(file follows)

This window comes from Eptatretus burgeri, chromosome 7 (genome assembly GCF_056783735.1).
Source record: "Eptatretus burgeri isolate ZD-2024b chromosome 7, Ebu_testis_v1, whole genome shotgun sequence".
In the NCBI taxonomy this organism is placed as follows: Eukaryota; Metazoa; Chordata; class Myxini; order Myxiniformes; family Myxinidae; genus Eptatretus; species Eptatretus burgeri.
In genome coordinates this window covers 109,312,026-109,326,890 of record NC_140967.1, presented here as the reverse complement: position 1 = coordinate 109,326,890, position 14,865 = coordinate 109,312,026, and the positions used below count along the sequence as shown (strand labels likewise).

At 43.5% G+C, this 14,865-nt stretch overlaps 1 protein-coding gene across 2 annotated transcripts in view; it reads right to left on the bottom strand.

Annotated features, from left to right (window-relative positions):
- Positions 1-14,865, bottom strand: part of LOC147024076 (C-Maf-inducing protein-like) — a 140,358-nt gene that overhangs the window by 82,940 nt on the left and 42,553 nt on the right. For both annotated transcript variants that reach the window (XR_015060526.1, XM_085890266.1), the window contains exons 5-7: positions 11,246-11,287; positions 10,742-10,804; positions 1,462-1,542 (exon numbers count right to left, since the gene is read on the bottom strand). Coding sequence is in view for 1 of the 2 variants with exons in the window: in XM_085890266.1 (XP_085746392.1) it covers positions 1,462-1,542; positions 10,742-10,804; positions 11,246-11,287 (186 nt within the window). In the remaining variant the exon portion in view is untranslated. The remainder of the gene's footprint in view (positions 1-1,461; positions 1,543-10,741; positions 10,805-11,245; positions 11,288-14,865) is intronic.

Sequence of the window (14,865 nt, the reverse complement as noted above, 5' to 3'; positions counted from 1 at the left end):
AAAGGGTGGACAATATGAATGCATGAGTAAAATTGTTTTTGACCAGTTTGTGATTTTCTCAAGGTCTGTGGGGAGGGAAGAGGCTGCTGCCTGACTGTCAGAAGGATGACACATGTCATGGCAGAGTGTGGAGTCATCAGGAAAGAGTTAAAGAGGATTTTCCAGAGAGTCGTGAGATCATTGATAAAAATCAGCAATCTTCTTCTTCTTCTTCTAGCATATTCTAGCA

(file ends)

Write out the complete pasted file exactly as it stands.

This window comes from Eptatretus burgeri, chromosome 7 (genome assembly GCF_056783735.1).
Source record: "Eptatretus burgeri isolate ZD-2024b chromosome 7, Ebu_testis_v1, whole genome shotgun sequence".
In the NCBI taxonomy this organism is placed as follows: Eukaryota; Metazoa; Chordata; class Myxini; order Myxiniformes; family Myxinidae; genus Eptatretus; species Eptatretus burgeri.
In genome coordinates this window covers 109,312,026-109,326,890 of record NC_140967.1, presented here as the reverse complement: position 1 = coordinate 109,326,890, position 14,865 = coordinate 109,312,026, and the positions used below count along the sequence as shown (strand labels likewise).

At 43.5% G+C, this 14,865-nt stretch overlaps 1 protein-coding gene across 2 annotated transcripts in view; it reads right to left on the bottom strand.

Annotated features, from left to right (window-relative positions):
- Positions 1-14,865, bottom strand: part of LOC147024076 (C-Maf-inducing protein-like) — a 140,358-nt gene that overhangs the window by 82,940 nt on the left and 42,553 nt on the right. For both annotated transcript variants that reach the window (XR_015060526.1, XM_085890266.1), the window contains exons 5-7: positions 11,246-11,287; positions 10,742-10,804; positions 1,462-1,542 (exon numbers count right to left, since the gene is read on the bottom strand). Coding sequence is in view for 1 of the 2 variants with exons in the window: in XM_085890266.1 (XP_085746392.1) it covers positions 1,462-1,542; positions 10,742-10,804; positions 11,246-11,287 (186 nt within the window). In the remaining variant the exon portion in view is untranslated. The remainder of the gene's footprint in view (positions 1-1,461; positions 1,543-10,741; positions 10,805-11,245; positions 11,288-14,865) is intronic.

Sequence of the window (14,865 nt, the reverse complement as noted above, 5' to 3'; positions counted from 1 at the left end):
AAAGGGTGGACAATATGAATGCATGAGTAAAATTGTTTTTGACCAGTTTGTGATTTTCTCAAGGTCTGTGGGGAGGGAAGAGGCTGCTGCCTGACTGTCAGAAGGATGACACATGTCATGGCAGAGTGTGGAGTCATCAGGAAAGAGTTAAAGAGGATTTTCCAGAGAGTCGTGAGATCATTGATAAAAATCAGCAATCTTCTTCTTCTTCTTCTAGCATATTCTAGCA